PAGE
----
According to the Senate Special Committee on Aging, American seniors lose almost $3 billion annually to financial scammers. The Federal Trade Commission puts the median amount stolen at between $600 to $1,000 (the lower figure for seniors aged 70 to 79, the higher figure for seniors over 80), but there are many cases where people lose much, much more—hundreds of thousands of dollars and sometimes their entire life’s savings.
The people who perpetrate these crimes are the worst kind of criminals—people who take advantage of peoples’ vulnerabilities in a most heinous example of “preying on the weak.”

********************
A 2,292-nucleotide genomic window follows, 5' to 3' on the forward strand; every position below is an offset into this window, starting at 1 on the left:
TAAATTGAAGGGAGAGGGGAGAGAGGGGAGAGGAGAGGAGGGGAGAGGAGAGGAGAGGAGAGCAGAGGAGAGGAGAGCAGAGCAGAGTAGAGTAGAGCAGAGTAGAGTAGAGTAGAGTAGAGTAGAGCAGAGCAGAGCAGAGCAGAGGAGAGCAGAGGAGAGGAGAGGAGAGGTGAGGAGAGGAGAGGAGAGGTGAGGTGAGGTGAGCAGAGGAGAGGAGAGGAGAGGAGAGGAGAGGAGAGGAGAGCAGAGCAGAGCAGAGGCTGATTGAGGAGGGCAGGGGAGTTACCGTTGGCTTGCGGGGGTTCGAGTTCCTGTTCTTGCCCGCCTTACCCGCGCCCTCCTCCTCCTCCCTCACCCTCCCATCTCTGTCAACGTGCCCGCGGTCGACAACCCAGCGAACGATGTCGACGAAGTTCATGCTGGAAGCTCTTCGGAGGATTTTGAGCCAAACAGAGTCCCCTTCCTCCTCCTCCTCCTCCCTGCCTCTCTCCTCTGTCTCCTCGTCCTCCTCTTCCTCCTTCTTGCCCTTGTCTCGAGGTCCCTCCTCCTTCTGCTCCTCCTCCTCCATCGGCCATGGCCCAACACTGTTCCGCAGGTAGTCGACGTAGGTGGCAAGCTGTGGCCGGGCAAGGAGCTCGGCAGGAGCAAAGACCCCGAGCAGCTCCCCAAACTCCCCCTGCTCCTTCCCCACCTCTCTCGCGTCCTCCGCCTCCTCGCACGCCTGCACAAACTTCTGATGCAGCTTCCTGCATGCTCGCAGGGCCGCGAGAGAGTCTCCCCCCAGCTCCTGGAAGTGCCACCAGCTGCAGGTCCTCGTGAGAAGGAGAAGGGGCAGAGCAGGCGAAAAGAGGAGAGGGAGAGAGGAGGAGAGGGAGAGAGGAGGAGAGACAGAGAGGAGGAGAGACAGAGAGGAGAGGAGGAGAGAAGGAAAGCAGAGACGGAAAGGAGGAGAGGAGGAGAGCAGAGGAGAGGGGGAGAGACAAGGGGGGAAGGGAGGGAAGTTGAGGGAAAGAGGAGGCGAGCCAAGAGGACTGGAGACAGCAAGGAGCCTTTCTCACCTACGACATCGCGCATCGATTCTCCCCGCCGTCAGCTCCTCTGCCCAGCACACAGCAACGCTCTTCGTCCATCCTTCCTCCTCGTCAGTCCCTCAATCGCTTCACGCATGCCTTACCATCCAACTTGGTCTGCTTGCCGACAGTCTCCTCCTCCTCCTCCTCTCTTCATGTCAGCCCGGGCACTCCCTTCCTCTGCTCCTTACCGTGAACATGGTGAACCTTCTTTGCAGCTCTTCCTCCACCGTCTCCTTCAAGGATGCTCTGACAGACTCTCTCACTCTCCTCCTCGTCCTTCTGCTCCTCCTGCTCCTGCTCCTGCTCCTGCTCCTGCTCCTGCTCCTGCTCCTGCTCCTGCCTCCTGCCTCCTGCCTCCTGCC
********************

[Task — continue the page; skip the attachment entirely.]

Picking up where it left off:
The best way to stay safe from such financial predators is to get up to speed on what kinds of scams are out there, the kinds of language to look for, and how to handle the situation if you are targeted. As the saying goes, forewarned is forearmed.
Why Con Artists Target Older Adults
Older adults are targeted by telemarketing scams for a variety of reasons, some logistical and some emotional. Here are a few of the key attributes that make seniors such attractive targets for con artists looking to commit financial fraud.
- They are most likely to have a nest egg. Older people often own their own home, have paid down debt, and have excellent credit. This means they have more liquid assets at their fingertips for scammers to access.